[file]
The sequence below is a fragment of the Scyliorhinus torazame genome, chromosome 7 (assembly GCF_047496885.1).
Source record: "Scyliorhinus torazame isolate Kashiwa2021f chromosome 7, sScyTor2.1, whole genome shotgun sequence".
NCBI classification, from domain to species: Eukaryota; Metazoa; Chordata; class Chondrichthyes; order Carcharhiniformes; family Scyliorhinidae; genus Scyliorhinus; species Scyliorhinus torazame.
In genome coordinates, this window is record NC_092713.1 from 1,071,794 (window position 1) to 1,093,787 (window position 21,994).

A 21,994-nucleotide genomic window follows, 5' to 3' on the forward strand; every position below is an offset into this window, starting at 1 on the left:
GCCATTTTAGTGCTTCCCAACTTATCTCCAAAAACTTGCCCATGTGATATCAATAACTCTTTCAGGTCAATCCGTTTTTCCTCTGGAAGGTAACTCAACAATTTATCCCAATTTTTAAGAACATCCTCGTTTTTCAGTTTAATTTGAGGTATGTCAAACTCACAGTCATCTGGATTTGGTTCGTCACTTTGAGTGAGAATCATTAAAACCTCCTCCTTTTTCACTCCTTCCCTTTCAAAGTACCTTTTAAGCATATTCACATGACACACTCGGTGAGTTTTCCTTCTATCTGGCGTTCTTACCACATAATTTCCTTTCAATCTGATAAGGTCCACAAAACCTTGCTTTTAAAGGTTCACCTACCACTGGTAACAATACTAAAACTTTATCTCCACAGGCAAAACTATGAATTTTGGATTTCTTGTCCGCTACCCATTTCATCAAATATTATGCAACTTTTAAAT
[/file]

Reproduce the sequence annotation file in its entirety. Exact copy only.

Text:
The sequence below is a fragment of the Scyliorhinus torazame genome, chromosome 7 (assembly GCF_047496885.1).
Source record: "Scyliorhinus torazame isolate Kashiwa2021f chromosome 7, sScyTor2.1, whole genome shotgun sequence".
NCBI classification, from domain to species: Eukaryota; Metazoa; Chordata; class Chondrichthyes; order Carcharhiniformes; family Scyliorhinidae; genus Scyliorhinus; species Scyliorhinus torazame.
In genome coordinates, this window is record NC_092713.1 from 1,071,794 (window position 1) to 1,093,787 (window position 21,994).

A 21,994-nucleotide genomic window follows, 5' to 3' on the forward strand; every position below is an offset into this window, starting at 1 on the left:
GCCATTTTAGTGCTTCCCAACTTATCTCCAAAAACTTGCCCATGTGATATCAATAACTCTTTCAGGTCAATCCGTTTTTCCTCTGGAAGGTAACTCAACAATTTATCCCAATTTTTAAGAACATCCTCGTTTTTCAGTTTAATTTGAGGTATGTCAAACTCACAGTCATCTGGATTTGGTTCGTCACTTTGAGTGAGAATCATTAAAACCTCCTCCTTTTTCACTCCTTCCCTTTCAAAGTACCTTTTAAGCATATTCACATGACACACTCGGTGAGTTTTCCTTCTATCTGGCGTTCTTACCACATAATTTCCTTTCAATCTGATAAGGTCCACAAAACCTTGCTTTTAAAGGTTCACCTACCACTGGTAACAATACTAAAACTTTATCTCCACAGGCAAAACTATGAATTTTGGATTTCTTGTCCGCTACCCATTTCATCAAATATTATGCAACTTTTAAAT